Adding colour, menace and not a little anonymity, masks are the mainstay of festivals around the world. For some festivals they are front and centre and cause for celebration in their own right
This Shrove Tuesday procession through the town of Binche in Belgium sees thousands of masked characters called Gilles sweep through the town square throwing oranges at onlookers, culminating in a firework display.
The Gilles wear masks based on characters created by local 19th century journalist, Adolphe Delmee. Belgium has a history of mischievous carnival characters, and the wax-masked Gilles are amongst the most notorious. Having said that, if you catch the orange they maliciously throw at you, it is meant to bring you luck.
In the week after Epiphany, in the lead up to Ash Wednesday, the town of Cayenne in French Guiana hosts one of the spiciest mardi gras in the Caribbean, with a cacophony of music and dancing and evenings of traditional fish broth and tangy shrimp.
The highlight, however, is the appearance of the touloulous, incredibly glamorous masked women, named after the colourful crabs that hide in the sand in these parts. Resplendent in silks and satins, the women flirt with impunity, leading the crowd in merriment until dawn.
Dogon masks are world-renowned for their intricate craftsmanship. For the Dogon people of Mali and Cote D’Ivorie they serve a spiritual purpose, warding off evil or guiding the souls of the dead.
The Fete des Masques is held in villages across Dogon territory in Mali in April or May every year to celebrate harvest and to commemorate the spirits of the dead. The festival features masked dancers, some on stilts, acting out morality themes important to the Dogon people.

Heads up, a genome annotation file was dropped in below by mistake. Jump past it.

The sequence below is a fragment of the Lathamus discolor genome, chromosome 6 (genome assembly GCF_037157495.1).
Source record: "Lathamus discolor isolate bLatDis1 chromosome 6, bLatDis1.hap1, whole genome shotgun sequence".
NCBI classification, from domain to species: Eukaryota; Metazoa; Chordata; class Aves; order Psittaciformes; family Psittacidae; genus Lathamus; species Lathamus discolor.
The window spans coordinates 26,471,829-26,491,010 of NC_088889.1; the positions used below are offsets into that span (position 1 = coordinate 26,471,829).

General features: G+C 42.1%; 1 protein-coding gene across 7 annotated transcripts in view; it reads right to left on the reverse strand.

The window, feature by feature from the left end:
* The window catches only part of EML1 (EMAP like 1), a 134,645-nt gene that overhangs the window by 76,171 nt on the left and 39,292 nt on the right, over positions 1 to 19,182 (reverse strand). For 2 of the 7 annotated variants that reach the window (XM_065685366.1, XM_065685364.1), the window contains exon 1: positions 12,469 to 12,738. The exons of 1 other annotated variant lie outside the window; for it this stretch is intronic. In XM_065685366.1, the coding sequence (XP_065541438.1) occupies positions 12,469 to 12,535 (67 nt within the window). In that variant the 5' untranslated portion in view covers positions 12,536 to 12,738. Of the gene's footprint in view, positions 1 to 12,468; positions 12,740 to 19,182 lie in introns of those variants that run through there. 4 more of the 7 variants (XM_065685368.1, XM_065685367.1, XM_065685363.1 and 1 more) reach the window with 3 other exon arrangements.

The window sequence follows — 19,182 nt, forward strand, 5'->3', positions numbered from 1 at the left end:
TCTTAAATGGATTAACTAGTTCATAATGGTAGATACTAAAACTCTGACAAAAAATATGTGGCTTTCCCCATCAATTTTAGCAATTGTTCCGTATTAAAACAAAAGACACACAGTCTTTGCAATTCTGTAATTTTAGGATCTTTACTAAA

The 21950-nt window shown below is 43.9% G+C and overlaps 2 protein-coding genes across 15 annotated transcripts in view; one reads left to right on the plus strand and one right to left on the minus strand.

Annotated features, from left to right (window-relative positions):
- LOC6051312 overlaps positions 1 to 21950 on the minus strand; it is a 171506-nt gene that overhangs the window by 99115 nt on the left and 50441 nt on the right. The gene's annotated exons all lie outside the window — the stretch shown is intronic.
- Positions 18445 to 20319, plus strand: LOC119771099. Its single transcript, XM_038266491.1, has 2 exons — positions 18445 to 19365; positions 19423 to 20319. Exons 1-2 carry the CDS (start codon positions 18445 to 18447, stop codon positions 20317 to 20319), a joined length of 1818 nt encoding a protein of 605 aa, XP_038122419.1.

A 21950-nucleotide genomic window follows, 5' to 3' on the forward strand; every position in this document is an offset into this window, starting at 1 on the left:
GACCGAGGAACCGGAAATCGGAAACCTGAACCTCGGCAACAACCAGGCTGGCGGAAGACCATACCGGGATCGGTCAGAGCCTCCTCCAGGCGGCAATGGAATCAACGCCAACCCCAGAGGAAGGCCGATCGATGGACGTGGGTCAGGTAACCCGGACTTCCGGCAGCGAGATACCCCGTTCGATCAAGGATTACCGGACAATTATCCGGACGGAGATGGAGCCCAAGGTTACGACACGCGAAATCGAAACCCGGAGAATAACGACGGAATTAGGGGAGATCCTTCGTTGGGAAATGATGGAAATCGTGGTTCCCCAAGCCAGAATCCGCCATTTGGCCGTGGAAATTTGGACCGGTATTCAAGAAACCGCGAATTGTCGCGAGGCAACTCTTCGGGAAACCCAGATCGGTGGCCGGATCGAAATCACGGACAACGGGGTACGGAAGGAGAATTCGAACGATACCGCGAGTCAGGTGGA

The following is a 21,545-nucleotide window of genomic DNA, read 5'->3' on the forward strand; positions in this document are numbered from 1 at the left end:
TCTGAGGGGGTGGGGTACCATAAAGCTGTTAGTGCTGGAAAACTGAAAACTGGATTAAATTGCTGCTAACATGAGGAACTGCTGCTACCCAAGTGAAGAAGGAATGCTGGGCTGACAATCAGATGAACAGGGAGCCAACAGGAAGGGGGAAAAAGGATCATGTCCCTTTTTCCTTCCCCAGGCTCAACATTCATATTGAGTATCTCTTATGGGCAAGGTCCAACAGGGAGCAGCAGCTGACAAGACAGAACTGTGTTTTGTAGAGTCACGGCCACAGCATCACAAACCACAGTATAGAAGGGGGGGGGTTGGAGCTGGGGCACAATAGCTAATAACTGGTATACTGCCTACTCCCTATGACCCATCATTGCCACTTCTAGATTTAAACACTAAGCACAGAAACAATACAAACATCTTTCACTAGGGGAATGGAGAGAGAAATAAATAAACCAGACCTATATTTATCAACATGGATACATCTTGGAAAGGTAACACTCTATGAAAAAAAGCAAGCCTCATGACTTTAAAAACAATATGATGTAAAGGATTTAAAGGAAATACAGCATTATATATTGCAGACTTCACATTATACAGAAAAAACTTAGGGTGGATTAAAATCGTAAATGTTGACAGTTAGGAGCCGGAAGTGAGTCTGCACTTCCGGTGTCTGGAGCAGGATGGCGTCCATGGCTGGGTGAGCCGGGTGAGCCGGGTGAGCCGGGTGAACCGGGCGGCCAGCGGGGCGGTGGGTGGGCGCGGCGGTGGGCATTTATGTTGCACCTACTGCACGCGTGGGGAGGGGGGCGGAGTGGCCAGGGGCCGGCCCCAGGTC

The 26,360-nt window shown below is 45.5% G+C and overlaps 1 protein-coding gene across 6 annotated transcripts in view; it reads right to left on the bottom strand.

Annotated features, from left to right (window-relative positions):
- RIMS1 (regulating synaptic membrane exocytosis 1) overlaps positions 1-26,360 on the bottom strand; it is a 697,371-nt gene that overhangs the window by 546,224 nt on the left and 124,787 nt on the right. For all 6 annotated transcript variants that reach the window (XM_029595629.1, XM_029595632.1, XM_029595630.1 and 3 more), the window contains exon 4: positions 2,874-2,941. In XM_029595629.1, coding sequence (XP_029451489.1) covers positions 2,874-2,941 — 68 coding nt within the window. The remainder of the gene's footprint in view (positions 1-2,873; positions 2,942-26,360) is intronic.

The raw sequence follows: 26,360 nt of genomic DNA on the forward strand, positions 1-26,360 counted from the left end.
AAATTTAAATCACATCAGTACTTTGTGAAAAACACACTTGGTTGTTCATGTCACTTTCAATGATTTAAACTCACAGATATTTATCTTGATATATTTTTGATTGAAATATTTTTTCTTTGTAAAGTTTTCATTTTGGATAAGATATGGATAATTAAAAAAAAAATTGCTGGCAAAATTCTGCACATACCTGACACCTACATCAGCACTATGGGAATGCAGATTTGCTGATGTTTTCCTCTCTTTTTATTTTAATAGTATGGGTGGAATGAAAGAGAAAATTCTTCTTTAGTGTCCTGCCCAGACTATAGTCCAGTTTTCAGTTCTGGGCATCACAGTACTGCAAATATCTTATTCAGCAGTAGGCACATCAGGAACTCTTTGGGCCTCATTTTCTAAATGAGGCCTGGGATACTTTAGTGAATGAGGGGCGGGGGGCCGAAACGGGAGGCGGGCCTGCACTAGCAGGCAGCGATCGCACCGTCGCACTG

Don’t expect to see the masks again. Each one is created specifically for the occasion and never used again.
The Catholic church in South America quickly recognised the potential of using masked characters to frighten locals into following their doctrines. La Diablada, a dramatic masked dance held on the shores of Lake Titicaca the week before 5 November, combines Christian morality with traditional pagan dances of the region.
After running through the town and scaring the bejesus out of locals, the devils undergo repentance of a kind, signifying the triumph of good over evil.
The Kurentovanje Festival, held in the Slovenian town of Ptuj over the 10 days leading up to Shrove Tuesday, is a happy occasion of concerts, balls and colourful processions, designed to usher in the warmer months of spring. The stars of the festival are the Kurents, hairy creatures in sheepskin costumes and grotesque masks, whose job it is to scare away winter.
The masks are considered to be major folk art in Slovenia, with only two master mask-makers remaining. The biggest masked parade in held on the second Saturday before Shrove Tuesday.
Each year, around the 10th day of the 3rd lunar month, thousands of pilgrims descend upon the 16th-century monastery of Paro Dzong for a five-day dance festival in honour of the founder of Buddhism, Padmasambhava.
Monks wearing masks representing demons, deities and historical characters perform dances on historical and religious themes, accompanied by horns and repetitive drums. The dances are dazzling, the setting magnificent, and it all culminates in the unfurling of the monastery’s gigantic silk thangka.
Held each February, in the run up to Lent, Carnevale di Venezia starts with a religious procession through St Mark’s Square. Now one of the most famous masked festivals in the world, the sight of thousands of people wearing delicate masks made from leather, glass or porcelain is certainly one to behold, especially against the atmospheric backdrop of this grand old city.
Carnival in Venice dates back to the 13th century, when the masks allowed notable citizens to cavort with anonymity. It fell into decline in the 18th century before a revival in 1979 met with great success. The hedonistic balls, held in the impressive palazzos of the city, are back too.
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